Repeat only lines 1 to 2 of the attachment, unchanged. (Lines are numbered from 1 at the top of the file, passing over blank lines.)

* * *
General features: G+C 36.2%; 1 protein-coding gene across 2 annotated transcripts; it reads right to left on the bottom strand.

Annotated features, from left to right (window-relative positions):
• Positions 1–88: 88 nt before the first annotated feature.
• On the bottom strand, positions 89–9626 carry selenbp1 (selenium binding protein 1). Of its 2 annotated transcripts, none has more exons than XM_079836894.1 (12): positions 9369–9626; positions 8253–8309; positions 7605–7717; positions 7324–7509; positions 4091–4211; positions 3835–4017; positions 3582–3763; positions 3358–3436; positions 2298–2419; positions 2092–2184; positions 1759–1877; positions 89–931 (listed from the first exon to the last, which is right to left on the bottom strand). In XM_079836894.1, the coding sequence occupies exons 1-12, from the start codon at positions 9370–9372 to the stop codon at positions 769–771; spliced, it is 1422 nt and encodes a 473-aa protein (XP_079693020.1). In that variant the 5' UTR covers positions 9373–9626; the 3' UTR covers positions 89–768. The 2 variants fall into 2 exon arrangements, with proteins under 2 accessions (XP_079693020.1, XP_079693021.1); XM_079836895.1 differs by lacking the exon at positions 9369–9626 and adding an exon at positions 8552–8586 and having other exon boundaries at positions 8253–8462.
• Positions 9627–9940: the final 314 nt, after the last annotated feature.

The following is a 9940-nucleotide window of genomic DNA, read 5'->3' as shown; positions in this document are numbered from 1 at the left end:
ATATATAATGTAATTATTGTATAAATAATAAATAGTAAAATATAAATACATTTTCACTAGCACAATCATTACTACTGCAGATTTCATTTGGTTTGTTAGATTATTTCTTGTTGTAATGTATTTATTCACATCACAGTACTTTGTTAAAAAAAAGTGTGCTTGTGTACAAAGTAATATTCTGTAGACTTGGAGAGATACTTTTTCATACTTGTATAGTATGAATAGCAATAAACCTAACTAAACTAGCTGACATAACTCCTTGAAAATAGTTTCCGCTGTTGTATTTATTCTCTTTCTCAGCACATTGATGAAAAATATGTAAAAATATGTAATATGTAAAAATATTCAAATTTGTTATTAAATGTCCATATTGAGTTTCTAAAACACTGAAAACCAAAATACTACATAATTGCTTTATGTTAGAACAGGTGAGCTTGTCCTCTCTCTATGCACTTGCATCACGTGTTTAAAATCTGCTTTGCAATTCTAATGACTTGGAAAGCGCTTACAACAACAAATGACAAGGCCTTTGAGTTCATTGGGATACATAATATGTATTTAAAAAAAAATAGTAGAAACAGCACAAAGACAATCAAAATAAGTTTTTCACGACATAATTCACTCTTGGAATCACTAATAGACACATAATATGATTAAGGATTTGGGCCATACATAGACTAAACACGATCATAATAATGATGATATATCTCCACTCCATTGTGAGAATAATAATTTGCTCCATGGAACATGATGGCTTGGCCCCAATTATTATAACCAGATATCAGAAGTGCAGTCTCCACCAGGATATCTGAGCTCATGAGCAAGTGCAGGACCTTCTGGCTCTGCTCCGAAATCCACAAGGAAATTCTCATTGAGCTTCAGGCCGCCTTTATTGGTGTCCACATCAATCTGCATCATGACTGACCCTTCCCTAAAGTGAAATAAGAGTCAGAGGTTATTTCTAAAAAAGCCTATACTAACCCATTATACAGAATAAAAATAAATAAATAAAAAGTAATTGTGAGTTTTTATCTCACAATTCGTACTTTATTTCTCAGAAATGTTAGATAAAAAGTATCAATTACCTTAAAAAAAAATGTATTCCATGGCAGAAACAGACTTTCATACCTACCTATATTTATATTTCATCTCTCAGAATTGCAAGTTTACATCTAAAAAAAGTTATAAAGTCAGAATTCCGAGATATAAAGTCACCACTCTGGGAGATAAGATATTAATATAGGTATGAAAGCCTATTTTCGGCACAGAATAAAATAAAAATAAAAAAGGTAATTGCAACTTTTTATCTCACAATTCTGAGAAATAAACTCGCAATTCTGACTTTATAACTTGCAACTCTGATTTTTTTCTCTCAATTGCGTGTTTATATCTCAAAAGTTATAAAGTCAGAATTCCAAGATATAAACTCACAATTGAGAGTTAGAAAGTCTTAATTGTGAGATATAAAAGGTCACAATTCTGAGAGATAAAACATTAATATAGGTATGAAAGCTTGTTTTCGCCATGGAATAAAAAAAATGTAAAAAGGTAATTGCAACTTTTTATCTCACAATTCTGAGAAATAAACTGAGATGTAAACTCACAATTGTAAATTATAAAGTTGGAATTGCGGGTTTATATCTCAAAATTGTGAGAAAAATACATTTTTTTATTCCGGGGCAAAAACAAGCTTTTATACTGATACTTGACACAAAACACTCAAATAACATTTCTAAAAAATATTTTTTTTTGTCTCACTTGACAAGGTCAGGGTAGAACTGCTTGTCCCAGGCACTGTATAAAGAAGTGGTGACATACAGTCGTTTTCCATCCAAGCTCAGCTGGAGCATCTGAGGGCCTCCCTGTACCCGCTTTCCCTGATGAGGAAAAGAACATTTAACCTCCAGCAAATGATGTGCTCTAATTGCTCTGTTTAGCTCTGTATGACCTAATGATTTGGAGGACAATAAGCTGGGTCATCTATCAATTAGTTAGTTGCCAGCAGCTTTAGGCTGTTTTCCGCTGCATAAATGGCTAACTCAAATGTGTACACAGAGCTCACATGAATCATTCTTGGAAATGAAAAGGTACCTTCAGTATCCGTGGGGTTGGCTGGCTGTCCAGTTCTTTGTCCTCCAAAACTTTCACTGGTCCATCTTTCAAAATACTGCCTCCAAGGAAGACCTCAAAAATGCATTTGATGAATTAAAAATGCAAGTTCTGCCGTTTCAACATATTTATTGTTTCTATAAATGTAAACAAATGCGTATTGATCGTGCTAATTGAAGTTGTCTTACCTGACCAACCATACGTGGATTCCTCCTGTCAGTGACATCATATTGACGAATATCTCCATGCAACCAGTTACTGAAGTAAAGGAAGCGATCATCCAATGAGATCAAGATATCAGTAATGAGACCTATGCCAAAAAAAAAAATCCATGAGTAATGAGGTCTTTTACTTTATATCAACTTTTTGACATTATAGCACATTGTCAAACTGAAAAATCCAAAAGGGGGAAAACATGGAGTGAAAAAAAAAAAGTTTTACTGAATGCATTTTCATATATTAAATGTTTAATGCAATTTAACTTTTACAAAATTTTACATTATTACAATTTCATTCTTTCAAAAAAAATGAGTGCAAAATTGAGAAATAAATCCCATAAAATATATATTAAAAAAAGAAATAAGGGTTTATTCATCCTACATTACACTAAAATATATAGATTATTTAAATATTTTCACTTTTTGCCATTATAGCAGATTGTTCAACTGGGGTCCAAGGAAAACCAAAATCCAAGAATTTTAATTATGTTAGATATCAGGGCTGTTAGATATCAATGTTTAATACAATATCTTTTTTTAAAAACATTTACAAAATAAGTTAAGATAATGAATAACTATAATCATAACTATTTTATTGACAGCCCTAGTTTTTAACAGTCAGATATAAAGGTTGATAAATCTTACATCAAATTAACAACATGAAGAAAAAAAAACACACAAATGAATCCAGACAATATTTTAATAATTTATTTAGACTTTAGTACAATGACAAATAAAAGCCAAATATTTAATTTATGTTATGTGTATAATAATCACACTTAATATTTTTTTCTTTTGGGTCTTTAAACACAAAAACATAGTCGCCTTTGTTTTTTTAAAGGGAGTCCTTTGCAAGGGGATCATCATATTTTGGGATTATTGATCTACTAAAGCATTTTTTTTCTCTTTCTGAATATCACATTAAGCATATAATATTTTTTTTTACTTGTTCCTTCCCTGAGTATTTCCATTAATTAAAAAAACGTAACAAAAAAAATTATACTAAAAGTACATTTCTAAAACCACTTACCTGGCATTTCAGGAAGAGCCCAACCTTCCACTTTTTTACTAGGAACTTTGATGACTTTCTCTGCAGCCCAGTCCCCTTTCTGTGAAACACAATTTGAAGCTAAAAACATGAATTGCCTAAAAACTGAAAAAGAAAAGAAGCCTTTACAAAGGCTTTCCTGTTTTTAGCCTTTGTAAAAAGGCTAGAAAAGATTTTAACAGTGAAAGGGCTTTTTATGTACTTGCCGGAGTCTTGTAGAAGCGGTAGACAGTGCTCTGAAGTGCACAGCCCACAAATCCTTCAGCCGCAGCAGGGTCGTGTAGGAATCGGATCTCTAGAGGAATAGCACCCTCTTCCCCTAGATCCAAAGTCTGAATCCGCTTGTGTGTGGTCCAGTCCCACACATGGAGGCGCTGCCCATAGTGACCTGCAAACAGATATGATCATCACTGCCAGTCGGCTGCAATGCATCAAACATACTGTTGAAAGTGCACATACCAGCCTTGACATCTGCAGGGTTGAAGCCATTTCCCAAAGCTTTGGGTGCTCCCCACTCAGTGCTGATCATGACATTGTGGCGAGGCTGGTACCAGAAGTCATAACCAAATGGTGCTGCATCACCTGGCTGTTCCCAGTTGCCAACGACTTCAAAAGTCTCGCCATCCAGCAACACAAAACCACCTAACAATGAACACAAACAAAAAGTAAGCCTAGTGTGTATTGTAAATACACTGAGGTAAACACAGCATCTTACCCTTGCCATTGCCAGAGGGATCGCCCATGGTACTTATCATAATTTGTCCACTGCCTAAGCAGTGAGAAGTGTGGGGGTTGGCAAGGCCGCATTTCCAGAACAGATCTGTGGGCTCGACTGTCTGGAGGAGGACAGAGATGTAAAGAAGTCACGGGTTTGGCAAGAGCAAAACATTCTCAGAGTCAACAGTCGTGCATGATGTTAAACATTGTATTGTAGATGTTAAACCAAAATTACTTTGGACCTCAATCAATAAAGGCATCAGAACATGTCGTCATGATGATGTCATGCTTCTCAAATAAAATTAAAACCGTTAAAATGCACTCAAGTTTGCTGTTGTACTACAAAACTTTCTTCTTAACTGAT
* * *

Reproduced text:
General features: G+C 36.2%; 1 protein-coding gene across 2 annotated transcripts; it reads right to left on the bottom strand.

Annotated features, from left to right (window-relative positions):